Here Is Why Nasdaq Is Shelling Out Less Compensation


Nasdaq OMX Group Inc. (NASDAQ:NDAQ) messed up — and market makers can look forward to its initial public offering of $41 million in compensation. May 18, 2012 brought with it Facebook‘s (NASDAQ:FB) debut on the Nasdaq exchange, a debut that was unfortunately comparable to throwing up onstage after the curtains open. Or perhaps more accurately — the Phantom of the Opera dropping a chandelier on you. According to¬†Reuters, systems failure on the Nasdaq delayed order confirmations and left over 30,000 orders stuck in its system for over two hours. Major market makes believe that in total they lost up to $500 million in the initial public offering.

Initially, Nasdaq had planned to offer $62 million in compensation for the Facebook disaster to those it deemed appropriate, however that number has decreased to a significantly smaller public offering at $41 million — according to the exchange operator. According to the exchange, the decrease stems from removal of certain claims that it deems ineligible. According to Reuters, the decrease is actually more to do with a single firm — UBS AG (NYSE:UBS)– which has chosen arbitration as a means to recover funds.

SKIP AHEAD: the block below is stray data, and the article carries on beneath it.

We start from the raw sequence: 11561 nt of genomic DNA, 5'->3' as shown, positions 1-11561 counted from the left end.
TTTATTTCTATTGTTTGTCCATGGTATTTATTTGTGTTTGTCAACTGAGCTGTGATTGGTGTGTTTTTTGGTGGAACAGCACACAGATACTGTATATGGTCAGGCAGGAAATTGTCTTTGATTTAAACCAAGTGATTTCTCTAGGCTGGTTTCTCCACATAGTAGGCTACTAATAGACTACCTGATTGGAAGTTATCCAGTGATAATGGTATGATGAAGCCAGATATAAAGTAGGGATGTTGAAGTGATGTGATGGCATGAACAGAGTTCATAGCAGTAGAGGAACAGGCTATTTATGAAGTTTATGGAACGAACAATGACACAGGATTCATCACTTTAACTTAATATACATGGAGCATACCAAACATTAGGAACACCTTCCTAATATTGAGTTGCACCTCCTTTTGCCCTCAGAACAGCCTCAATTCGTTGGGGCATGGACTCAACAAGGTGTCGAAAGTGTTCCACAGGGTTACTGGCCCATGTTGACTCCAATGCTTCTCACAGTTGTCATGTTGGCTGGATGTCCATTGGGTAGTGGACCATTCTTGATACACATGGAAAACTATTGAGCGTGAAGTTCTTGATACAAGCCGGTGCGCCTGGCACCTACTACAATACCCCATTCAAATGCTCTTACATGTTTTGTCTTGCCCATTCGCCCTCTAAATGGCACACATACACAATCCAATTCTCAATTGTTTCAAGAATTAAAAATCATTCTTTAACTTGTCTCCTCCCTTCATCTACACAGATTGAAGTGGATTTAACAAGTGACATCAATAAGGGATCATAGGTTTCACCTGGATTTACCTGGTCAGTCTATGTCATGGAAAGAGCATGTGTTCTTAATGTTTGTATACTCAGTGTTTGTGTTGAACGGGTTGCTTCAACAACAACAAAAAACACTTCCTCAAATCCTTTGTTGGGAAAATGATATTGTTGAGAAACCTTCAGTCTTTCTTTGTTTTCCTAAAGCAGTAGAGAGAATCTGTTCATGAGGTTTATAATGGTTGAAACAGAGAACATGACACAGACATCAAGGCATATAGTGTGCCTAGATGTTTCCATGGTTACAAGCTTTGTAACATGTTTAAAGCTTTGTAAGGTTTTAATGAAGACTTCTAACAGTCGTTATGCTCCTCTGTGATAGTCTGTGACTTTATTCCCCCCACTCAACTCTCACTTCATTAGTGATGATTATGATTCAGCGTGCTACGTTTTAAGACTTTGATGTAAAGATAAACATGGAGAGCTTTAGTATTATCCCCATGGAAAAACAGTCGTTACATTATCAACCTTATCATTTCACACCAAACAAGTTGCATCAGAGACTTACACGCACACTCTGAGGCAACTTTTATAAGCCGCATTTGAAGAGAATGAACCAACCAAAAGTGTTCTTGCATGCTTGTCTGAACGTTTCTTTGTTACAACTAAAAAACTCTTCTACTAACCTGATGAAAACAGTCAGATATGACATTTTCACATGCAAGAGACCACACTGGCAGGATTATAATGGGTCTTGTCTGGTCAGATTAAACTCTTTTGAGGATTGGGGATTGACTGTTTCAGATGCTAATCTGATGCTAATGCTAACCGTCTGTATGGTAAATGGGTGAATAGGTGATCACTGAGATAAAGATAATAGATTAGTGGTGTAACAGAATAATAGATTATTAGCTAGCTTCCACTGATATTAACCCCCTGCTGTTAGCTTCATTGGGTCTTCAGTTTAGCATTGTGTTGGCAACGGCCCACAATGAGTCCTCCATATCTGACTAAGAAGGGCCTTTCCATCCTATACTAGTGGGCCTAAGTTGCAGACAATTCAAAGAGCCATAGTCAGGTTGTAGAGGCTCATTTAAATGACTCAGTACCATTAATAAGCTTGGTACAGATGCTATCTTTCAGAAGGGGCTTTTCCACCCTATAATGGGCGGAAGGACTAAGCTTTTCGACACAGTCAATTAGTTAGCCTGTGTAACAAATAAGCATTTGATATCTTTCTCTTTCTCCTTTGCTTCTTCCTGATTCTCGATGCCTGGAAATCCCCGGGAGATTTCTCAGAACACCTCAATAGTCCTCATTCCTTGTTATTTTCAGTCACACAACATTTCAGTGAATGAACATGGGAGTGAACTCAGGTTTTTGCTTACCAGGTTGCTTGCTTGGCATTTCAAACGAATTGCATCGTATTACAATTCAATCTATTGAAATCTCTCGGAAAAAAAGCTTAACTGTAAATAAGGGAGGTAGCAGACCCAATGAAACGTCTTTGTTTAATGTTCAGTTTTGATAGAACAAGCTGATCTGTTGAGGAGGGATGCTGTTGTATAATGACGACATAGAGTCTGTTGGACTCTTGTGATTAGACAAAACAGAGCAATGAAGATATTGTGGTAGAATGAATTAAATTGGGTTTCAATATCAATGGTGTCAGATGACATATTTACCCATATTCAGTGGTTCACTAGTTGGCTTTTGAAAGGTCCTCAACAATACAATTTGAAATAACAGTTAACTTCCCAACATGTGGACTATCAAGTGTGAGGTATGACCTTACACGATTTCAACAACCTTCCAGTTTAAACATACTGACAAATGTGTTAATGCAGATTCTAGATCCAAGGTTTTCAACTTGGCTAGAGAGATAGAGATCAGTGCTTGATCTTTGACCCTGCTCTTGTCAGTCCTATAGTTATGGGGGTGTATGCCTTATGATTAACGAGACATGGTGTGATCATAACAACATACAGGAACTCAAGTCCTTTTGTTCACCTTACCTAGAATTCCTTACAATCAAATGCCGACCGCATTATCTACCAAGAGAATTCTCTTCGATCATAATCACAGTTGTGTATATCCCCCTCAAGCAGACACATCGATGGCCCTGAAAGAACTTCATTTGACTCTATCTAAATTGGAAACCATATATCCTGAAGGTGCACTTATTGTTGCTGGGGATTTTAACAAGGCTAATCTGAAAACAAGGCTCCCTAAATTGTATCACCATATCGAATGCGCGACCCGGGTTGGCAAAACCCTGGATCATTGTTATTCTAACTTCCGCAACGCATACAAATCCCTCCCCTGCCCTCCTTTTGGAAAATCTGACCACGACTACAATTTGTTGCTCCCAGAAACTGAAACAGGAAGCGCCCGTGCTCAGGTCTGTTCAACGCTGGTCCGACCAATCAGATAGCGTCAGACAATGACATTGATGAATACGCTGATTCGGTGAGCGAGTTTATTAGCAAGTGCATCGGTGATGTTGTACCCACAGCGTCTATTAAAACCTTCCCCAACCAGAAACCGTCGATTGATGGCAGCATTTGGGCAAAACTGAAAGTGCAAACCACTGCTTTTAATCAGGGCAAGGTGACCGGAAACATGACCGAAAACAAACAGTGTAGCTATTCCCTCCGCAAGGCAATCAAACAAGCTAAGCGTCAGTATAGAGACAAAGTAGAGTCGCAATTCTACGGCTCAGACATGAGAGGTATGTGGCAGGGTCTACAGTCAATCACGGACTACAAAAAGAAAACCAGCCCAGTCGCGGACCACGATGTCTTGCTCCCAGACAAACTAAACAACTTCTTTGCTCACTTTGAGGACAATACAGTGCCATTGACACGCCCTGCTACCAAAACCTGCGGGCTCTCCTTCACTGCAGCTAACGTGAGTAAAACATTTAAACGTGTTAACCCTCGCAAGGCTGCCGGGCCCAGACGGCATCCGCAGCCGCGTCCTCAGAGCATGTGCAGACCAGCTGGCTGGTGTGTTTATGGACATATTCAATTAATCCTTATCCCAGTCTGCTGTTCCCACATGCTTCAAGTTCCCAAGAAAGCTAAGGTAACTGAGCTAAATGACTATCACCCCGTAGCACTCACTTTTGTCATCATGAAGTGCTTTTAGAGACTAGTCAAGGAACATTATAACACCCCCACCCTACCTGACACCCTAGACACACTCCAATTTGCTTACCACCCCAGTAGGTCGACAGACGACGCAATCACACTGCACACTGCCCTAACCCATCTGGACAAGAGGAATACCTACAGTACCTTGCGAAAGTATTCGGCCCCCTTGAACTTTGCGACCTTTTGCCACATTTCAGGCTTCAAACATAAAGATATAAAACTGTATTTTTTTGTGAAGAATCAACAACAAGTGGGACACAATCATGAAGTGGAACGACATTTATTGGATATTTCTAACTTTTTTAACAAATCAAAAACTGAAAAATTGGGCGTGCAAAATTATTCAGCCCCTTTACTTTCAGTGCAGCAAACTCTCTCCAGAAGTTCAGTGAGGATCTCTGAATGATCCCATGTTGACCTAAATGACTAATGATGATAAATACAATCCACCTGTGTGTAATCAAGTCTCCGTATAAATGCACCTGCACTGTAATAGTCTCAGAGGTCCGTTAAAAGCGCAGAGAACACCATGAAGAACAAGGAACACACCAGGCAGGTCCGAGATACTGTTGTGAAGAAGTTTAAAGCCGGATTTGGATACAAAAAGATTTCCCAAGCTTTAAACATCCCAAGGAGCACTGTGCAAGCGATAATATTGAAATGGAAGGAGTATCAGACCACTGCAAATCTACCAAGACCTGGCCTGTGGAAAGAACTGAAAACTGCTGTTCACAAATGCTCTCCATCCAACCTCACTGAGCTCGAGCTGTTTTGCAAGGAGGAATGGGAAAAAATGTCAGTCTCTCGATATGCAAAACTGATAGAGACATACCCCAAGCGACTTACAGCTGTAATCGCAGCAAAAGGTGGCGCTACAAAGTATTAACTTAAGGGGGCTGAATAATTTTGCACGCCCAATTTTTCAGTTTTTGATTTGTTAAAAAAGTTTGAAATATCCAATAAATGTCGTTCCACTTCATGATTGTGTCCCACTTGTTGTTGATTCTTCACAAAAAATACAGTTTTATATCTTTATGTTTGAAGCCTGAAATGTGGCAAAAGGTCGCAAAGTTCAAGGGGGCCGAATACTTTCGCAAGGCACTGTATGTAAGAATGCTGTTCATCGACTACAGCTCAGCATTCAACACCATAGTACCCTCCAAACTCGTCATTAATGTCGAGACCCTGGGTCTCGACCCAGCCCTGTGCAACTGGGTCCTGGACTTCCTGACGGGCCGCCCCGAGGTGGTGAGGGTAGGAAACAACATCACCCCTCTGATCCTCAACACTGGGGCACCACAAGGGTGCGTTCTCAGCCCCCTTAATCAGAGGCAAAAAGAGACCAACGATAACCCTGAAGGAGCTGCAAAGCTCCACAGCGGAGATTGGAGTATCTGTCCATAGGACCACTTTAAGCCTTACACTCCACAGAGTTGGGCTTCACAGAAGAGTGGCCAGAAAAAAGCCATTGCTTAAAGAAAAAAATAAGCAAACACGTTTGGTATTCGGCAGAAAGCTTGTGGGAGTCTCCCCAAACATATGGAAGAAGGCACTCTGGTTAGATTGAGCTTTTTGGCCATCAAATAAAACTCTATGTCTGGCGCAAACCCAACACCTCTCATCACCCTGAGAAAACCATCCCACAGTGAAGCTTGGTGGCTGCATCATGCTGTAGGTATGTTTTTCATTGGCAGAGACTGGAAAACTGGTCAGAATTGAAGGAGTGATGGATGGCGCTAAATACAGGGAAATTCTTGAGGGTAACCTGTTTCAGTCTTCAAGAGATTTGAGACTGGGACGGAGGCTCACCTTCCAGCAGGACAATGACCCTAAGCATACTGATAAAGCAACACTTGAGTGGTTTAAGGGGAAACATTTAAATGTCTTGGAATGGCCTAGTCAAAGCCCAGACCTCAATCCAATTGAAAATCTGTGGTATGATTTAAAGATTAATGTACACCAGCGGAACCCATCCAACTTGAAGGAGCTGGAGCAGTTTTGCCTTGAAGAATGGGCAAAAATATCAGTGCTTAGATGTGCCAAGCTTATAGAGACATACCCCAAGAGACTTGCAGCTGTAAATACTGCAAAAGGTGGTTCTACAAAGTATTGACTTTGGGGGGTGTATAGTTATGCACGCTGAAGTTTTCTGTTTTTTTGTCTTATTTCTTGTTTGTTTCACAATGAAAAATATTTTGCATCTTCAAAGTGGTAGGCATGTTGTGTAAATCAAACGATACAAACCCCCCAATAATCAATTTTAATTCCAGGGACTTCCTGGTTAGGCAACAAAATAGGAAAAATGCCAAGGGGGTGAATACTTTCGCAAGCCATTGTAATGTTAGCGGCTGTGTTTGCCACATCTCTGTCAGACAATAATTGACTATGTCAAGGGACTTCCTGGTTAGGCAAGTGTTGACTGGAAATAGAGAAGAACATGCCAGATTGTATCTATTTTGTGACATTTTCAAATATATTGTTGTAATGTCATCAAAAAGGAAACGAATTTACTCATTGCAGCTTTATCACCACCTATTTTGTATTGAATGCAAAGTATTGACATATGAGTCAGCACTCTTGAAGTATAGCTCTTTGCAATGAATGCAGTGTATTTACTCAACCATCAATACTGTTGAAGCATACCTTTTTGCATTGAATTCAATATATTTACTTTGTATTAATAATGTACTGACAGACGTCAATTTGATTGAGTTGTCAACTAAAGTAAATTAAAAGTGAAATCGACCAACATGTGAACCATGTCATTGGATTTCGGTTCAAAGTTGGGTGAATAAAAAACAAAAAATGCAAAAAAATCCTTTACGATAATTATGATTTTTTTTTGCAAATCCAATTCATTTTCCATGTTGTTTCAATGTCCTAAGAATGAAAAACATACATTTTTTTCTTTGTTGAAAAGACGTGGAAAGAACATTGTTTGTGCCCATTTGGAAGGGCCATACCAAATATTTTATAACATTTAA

According to the Wall Street Journal, when UBS announced its intentions to go for arbitration, a Nasdaq spokesman voiced the exchange’s “regrets,” but added that it had “substantial defenses to UBS’s claims.” UBS claimed losses at $350 million, and insisted Nasdaq had violated a contract agreement.

Unfortunately for UBS, U.S. District Judge Robert Sweet later blocked its arbitration proceedings regarding Facebook’s difficult debut, saying that the service agreement in question had arbitration provisions that were to narrow to support the bank’s claims on the Nasdaq exchange.

Reuters reports that the U.S. Security and Exchange Commission also dealt a blow, filing civil charges saying the exchange had made “ill-fated decisions” regarding the Facebook IPO which resulted in regulatory violations. The suit resulted in $10 million settlement on the charges.

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